I have been frustrated by the word “art” for a long time. Delving deeper, it’s the “fine art” that lives on gallery walls and commands attention that irritates me. It’s the attitude that some forms of illustration and visual art are superior to others. It’s the same angst I feel when filmmakers and writers look down their nose at fantasy and sci-fi.
But let’s focus this one post on the particular topic of popular comic art versus “fine art.” To accomplish this goal, I read through a comic roundtable on the subject from a group of underground comic artists.
Robert Williams, founder of Juxtapoz and Zap Comix, thinks that the “fine” in “fine art” should imply sophistication — something that rises above the common. Or at least the intent of the artist to seek more meaning in their work.
Esther Pearl Watson (who created the comic Unlovable, based on a found diary from the 1980s) takes that idea further:
“Fine art is making an investigation. It’d be asking a question, whether it’s theoretical or philosophical, and not necessarily answering it, but asking a question.”
She seems to sidestep the dividing line between the “fine art” of galleries and the common art of the average illustrator. It’s the intent that’s paramount. What questions the artist poses or explores with the art in question. That’s what matters.
But still, there is that divide of printed comic art (or art that we swipe through on Instagram or TikTok) and this serious or sophisticated art. They can’t all be the same. I know when I see some technically talented work online, it sometimes lacks something special. Perhaps it’s that investigative quality that Watson proposes.
When people mention the word Art (with a capital A) the concept seems to dodge and hide. It doesn’t want to be nailed down. Joe Coleman, famed for his Mystery cover “The Mystery of Woolverine Woo-Bait”, has this to say about art: “When art’s name’s called, I grab my shotgun.”
In the roundtable discussion, he offers a compelling difference between the illustrator working on assignment and the creative artist.
“When you’re working for somebody else, and somebody else is paying your paycheck, and you’re given an assignment, I think that’s what makes it illustration… [However,] in the realm of comics, the people that write their stuff and draw their own stuff, and put it out there, I think that’s a valid art form.”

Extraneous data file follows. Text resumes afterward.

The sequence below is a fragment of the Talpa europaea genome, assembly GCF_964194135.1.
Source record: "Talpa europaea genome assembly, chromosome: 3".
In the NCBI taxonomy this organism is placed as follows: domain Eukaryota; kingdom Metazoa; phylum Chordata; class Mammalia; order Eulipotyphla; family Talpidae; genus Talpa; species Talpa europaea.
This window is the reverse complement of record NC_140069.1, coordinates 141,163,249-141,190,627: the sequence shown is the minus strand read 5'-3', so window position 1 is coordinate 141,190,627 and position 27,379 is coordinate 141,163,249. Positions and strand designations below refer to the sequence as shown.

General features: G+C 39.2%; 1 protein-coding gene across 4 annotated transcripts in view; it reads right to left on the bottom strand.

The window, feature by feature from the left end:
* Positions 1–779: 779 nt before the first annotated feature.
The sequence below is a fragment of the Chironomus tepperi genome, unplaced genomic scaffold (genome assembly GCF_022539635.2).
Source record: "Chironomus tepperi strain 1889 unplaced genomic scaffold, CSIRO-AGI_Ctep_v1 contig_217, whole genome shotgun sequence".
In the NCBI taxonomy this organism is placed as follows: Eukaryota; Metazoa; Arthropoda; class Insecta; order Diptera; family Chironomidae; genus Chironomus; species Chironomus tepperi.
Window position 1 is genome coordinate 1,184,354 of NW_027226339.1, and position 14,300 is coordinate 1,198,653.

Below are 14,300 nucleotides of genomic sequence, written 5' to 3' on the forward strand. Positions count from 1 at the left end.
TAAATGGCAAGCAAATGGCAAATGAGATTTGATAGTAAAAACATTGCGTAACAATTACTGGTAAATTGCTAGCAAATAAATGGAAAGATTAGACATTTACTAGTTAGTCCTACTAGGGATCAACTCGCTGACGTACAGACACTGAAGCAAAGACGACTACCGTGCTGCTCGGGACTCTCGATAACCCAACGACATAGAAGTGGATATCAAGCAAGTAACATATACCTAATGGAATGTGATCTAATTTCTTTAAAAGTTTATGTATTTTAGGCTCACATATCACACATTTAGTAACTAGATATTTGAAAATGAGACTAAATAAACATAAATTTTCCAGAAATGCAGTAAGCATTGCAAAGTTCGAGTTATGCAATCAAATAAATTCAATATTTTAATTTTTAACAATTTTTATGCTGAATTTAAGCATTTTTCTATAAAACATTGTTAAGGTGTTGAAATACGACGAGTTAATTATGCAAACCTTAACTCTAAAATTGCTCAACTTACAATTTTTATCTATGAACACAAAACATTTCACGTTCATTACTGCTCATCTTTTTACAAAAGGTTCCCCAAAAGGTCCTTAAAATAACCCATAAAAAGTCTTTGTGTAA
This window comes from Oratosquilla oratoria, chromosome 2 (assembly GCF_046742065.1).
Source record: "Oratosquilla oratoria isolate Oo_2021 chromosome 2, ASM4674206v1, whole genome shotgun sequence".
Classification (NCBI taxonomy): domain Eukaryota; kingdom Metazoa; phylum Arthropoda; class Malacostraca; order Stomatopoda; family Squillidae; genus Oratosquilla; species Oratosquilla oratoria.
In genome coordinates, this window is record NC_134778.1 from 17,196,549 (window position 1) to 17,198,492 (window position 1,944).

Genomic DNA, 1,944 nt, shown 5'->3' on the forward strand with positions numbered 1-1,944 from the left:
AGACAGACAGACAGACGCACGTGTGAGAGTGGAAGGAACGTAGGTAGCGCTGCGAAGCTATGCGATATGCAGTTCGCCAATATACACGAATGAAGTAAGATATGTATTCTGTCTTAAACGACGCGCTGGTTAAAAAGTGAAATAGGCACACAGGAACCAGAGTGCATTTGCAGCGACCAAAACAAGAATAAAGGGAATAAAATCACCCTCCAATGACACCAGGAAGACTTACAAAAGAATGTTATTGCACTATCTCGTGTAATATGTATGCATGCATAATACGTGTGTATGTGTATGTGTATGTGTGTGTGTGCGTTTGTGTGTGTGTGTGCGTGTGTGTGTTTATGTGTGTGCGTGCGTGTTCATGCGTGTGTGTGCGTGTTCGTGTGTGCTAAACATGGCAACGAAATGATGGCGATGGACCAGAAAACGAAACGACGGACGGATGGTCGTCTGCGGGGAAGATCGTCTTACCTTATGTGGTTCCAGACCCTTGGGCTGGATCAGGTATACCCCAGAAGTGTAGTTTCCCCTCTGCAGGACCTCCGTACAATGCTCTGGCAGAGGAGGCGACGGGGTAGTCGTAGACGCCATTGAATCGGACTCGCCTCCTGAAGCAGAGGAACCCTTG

This rings true for me. As a paid production designer in a graphic design firm, illustration and typography was a job. I was paid to create a product. Yet when we have freedom to explore the art on our own, that when it can slide into the area of fine art.
The final aspect of what separates technical illustration from fine art circles back to Watson’s idea of intent. What questions are you pursuing with your creation? Even if they are never answered.
There has to be some spark or emotional impact to lift the commonplace lines on the page. You look at students who come out of an art class, and they they have certainly improved their technique, but their work mimics the teacher. They haven’t put any of themselves into it.
Colman says it best:
“I run into problems with the art world when they just have a white canvas, or they have just a neon sign that says one word. And my heart and my gut just cannot digest what I’m seeing and has no connection to it.”
There must be a connection between the artist and the work that transcends merely putting the lines down and filling in the colors. Otherwise, all those apps that let you color in a drawing would create millions of artists.
It all circles back to you and what you intend to put into your art that matters.
In the works of art historian E. H. Gombrich: “There is no such thing as art. There are only artists.”
Get out there and ask some questions. Draw or write or compose to search for the answers. But the questions are what matters.